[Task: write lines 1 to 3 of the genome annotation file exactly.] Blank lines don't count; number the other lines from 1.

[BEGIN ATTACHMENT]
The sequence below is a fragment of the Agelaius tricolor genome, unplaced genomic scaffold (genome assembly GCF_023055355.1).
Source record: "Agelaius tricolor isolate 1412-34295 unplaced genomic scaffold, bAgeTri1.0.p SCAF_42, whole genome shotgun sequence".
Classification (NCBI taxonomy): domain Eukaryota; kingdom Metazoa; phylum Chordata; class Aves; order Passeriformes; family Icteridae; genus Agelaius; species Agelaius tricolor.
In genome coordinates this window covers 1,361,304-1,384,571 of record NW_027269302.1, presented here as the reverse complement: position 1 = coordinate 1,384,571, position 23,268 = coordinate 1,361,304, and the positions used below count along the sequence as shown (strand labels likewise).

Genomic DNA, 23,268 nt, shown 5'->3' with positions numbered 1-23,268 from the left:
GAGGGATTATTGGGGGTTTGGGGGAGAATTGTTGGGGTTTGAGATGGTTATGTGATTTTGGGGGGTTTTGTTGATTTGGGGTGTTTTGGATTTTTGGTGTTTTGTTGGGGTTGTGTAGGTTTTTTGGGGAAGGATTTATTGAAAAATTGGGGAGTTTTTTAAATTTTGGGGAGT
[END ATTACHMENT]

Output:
The sequence below is a fragment of the Agelaius tricolor genome, unplaced genomic scaffold (genome assembly GCF_023055355.1).
Source record: "Agelaius tricolor isolate 1412-34295 unplaced genomic scaffold, bAgeTri1.0.p SCAF_42, whole genome shotgun sequence".
Classification (NCBI taxonomy): domain Eukaryota; kingdom Metazoa; phylum Chordata; class Aves; order Passeriformes; family Icteridae; genus Agelaius; species Agelaius tricolor.